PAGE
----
The cast was such an important part of the first “Tremor’s” success. There were some losses for this sequel. Kevin Bacon was never coming back, that was certain. Reba McEntire probably didn’t have any place in a straight-to-video monster movie either. Both characters’ absences are noted, the film writing them out in smart ways. Luckily, “Aftershocks” brings back several key cast members. Fred Ward steps into the lead role. Earl is as much of a cowboy as before, being introduced here by lassoing an ostrich. Ward has lost none of his rascally charm, easily carrying the film. Most importantly, Michael Gross returns as Burt Gummer. It’s good to see Burt again. His introduction, watching war footage on a TV while a graboid head is mounted on the wall, says so much about the character. He gets some of the funniest moments in the film, such as his repeated bitching that he was not properly briefed for this adventure and had no way to know certain details. Gross remains the franchise’s MVP.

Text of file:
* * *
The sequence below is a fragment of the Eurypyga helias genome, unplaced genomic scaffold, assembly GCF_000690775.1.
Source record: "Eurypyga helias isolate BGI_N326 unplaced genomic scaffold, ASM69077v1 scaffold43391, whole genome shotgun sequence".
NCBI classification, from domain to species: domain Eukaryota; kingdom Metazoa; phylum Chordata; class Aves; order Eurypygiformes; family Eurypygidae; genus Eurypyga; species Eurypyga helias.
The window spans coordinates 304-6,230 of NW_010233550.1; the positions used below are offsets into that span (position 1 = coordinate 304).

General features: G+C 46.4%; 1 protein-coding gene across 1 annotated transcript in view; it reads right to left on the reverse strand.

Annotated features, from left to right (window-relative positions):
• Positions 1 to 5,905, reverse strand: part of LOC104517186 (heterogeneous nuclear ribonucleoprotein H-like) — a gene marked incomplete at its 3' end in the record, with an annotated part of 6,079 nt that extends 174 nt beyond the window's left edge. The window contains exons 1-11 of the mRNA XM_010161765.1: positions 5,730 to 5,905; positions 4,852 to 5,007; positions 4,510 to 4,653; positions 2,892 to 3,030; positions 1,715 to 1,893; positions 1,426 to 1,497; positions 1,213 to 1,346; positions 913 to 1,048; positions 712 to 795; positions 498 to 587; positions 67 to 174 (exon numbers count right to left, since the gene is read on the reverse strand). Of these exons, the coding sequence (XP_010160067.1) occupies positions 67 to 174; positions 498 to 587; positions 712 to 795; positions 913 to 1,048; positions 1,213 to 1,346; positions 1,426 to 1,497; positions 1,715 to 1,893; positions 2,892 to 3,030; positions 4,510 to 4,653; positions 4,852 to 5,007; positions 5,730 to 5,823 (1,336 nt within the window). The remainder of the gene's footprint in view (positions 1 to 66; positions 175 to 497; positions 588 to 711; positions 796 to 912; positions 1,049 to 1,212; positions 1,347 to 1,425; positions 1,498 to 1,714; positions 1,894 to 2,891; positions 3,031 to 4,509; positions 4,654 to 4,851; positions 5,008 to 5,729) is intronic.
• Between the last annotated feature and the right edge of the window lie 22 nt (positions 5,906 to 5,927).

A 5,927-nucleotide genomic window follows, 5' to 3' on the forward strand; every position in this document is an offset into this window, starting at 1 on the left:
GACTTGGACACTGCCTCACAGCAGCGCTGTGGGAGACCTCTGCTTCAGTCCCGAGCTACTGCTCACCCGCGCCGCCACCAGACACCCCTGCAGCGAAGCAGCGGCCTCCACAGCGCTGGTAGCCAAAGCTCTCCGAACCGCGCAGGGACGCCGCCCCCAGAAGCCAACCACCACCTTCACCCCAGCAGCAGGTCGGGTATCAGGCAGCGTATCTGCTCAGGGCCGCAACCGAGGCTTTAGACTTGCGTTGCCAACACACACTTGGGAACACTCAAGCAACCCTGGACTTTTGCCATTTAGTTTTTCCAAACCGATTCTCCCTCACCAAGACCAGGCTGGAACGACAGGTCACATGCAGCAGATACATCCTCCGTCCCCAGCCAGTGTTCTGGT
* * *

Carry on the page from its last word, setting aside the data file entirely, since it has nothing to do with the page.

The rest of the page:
Luckily, and surprisingly, the new characters introduced in “Tremors II” are nearly as charming as the returning cast members. To make up for the lack of Bacon, Chris Gartin as Grady is brought in. Though the relationship they have is similar, Earl and Grady have a different back-and-forth. Grady is a fanboy of Earl and Burt’s shenanigans and excited by the monsters and worm blasting. The age appropriate love interest introduced for Earl is Kate, played by Helen Shaver. Shaver is cute and, despite delivering some blatant exposition, remains charming and engaging. In the final lap, when the four main characters are banding together to survive the monster attack, “Aftershocks” creates the same ensemble-driven sense of whimsical fun and adventure the first had. (The cast is extremely tight. There’s less then ten actors credited on the film’s IMDb page.)